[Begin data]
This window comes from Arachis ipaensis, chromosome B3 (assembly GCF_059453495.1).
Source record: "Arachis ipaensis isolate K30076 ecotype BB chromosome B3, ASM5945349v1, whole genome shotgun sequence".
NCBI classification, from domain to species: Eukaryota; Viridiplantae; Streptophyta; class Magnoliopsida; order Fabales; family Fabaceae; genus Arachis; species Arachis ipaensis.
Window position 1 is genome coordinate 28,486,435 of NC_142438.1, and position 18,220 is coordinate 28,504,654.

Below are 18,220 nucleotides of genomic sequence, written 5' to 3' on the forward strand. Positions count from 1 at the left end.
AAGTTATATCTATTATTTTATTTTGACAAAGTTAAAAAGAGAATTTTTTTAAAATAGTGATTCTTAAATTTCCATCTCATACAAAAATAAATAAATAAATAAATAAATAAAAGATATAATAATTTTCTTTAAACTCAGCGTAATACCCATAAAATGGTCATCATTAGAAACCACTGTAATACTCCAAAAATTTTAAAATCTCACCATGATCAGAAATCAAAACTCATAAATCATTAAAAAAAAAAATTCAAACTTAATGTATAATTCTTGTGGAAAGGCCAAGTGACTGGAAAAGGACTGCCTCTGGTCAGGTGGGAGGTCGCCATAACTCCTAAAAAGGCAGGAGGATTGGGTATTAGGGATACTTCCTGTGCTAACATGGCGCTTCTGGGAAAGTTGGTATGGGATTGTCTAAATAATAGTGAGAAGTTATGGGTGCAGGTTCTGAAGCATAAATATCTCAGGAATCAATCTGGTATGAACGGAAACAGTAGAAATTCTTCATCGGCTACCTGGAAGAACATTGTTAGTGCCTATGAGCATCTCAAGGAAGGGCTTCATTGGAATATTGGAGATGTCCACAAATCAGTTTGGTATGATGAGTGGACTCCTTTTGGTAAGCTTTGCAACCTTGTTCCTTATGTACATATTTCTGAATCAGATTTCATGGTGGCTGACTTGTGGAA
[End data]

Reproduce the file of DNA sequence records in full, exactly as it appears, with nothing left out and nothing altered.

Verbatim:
This window comes from Arachis ipaensis, chromosome B3 (assembly GCF_059453495.1).
Source record: "Arachis ipaensis isolate K30076 ecotype BB chromosome B3, ASM5945349v1, whole genome shotgun sequence".
NCBI classification, from domain to species: Eukaryota; Viridiplantae; Streptophyta; class Magnoliopsida; order Fabales; family Fabaceae; genus Arachis; species Arachis ipaensis.
Window position 1 is genome coordinate 28,486,435 of NC_142438.1, and position 18,220 is coordinate 28,504,654.

Below are 18,220 nucleotides of genomic sequence, written 5' to 3' on the forward strand. Positions count from 1 at the left end.
AAGTTATATCTATTATTTTATTTTGACAAAGTTAAAAAGAGAATTTTTTTAAAATAGTGATTCTTAAATTTCCATCTCATACAAAAATAAATAAATAAATAAATAAATAAAAGATATAATAATTTTCTTTAAACTCAGCGTAATACCCATAAAATGGTCATCATTAGAAACCACTGTAATACTCCAAAAATTTTAAAATCTCACCATGATCAGAAATCAAAACTCATAAATCATTAAAAAAAAAAATTCAAACTTAATGTATAATTCTTGTGGAAAGGCCAAGTGACTGGAAAAGGACTGCCTCTGGTCAGGTGGGAGGTCGCCATAACTCCTAAAAAGGCAGGAGGATTGGGTATTAGGGATACTTCCTGTGCTAACATGGCGCTTCTGGGAAAGTTGGTATGGGATTGTCTAAATAATAGTGAGAAGTTATGGGTGCAGGTTCTGAAGCATAAATATCTCAGGAATCAATCTGGTATGAACGGAAACAGTAGAAATTCTTCATCGGCTACCTGGAAGAACATTGTTAGTGCCTATGAGCATCTCAAGGAAGGGCTTCATTGGAATATTGGAGATGTCCACAAATCAGTTTGGTATGATGAGTGGACTCCTTTTGGTAAGCTTTGCAACCTTGTTCCTTATGTACATATTTCTGAATCAGATTTCATGGTGGCTGACTTGTGGAA